“Our dating results show that the cave art at these three sites in Spain is much older than previously thought”, says team member Alistair Pike from the University of Southampton. “With an age in excess of 64,000 years it predates the earliest traces of modern humans in Europe by more than 20,000 years. The cave art must thus have been created by Neanderthals.” This early cave art was created in red pigments and comprises lines, dots, discs and hand stencils. According to the researchers, their creation involved planning a light source, mixing pigments for colouring and choosing a proper location.
Symbolic thinking in Neanderthals
“Neanderthals created meaningful symbols in meaningful places”, says Paul Pettitt from University of Durham, also a team member and cave art specialist. In the Cueva Ardales, where excavations are currently being conducted by a German-Spanish team, the presence of Neanderthals has also been proven from analysing occupation layers. “This is certainly just the beginning of a new chapter in the study of ice age rock art”, says Gerd-Christian Weniger of the Foundation Neanderthal Museum Mettmann, one of the leaders of the Ardales excavations.
In the Iberian Peninsula Neanderthal symbolic behaviour may actually have a long-term tradition. In a second study, also published this week by Hoffmann and colleagues, the researchers determined the age of an archaeological deposit located at the Cueva de los Aviones, a sea cave in Southeast Spain. This cave contained perforated sea shells, red and yellow colorants and shell containers including complex mixes of pigments. The researchers used U-Th dating to determine the age of the flowstone that was covering and protecting the deposit. “We dated the deposit underlying the flowstone to an age of about 115,000 years,” says Hoffmann. These dates are even older than similar finds in south and north Africa associated with Homo sapiens, but at this time Neanderthals were living in western Europe.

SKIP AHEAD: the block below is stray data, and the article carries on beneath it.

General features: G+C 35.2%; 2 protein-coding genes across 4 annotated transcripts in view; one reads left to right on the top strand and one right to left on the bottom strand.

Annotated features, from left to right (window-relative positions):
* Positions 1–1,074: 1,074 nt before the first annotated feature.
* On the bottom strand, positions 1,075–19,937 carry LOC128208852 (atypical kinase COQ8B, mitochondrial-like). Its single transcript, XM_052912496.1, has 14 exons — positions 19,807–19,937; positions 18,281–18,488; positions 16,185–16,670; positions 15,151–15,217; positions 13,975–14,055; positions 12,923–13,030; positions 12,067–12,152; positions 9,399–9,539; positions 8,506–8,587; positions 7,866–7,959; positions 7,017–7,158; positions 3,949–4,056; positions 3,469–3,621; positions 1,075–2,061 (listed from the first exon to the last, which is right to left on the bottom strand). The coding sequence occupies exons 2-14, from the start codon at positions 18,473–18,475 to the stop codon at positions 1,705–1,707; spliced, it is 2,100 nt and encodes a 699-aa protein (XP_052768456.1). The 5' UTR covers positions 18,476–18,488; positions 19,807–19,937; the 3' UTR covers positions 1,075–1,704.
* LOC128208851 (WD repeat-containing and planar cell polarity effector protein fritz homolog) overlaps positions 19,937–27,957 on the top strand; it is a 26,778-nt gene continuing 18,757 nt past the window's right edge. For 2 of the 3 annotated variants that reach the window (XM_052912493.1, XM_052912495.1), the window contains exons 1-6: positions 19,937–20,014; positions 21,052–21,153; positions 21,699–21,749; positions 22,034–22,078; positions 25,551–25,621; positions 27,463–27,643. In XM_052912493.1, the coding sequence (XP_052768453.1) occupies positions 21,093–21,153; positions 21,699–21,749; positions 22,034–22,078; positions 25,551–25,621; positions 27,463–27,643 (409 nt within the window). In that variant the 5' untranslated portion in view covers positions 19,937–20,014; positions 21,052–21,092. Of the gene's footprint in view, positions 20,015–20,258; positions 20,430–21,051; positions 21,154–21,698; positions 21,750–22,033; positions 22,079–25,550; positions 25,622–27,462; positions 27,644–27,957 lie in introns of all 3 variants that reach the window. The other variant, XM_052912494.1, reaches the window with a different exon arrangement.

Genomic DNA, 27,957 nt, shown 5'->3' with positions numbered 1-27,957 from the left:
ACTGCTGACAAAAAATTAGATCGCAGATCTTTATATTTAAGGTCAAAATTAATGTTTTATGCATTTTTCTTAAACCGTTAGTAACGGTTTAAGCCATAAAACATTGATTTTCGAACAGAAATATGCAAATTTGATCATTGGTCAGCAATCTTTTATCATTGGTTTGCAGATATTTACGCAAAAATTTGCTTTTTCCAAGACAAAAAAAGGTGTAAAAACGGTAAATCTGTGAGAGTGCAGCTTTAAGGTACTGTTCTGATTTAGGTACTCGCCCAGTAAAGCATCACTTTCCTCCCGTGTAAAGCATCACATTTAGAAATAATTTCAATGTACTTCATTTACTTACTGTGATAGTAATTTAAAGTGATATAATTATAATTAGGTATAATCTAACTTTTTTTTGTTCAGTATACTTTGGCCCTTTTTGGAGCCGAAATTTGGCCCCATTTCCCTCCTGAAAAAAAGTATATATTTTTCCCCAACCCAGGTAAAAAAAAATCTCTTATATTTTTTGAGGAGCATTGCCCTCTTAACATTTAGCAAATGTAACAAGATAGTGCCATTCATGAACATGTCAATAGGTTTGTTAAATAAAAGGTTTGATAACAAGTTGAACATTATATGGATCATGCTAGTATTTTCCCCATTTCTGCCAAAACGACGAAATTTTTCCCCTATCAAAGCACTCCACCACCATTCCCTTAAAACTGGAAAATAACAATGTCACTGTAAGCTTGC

Ancient origins of shared cognitive abilities
“According to our new data Neanderthals and modern humans shared symbolic thinking and must have been cognitively indistinguishable”, concludes João Zilhão, team member from the Catalan Institution for Research and Advanced Studies in Barcelona and involved in both studies. “On our search for the origins of language and advanced human cognition we must therefore look much farther back in time, more than half a million years ago, to the common ancestor of Neanderthals and modern humans.”
- D. L. Hoffmann, et al., “U-Th dating of carbonate crusts reveals Neanderthal origin of Iberian cave art,” Science, 23 Feb 2018: Vol. 359, Issue 6378, pp. 912-915; DOI: 10.1126/science.aap7778
- Dirk L. Hoffmann, et al., “Symbolic Use of Marine Shells and Mineral Pigments by Iberian Neanderthals 115,000 years ago,” Science Advances, 22 Feb 2018: Vol. 4, no. 2, eaar5255; DOI: 10.1126/sciadv.aar5255
Source: Dr. Dirk Hoffmann, Max Planck Institute for Evolutionary Anthropology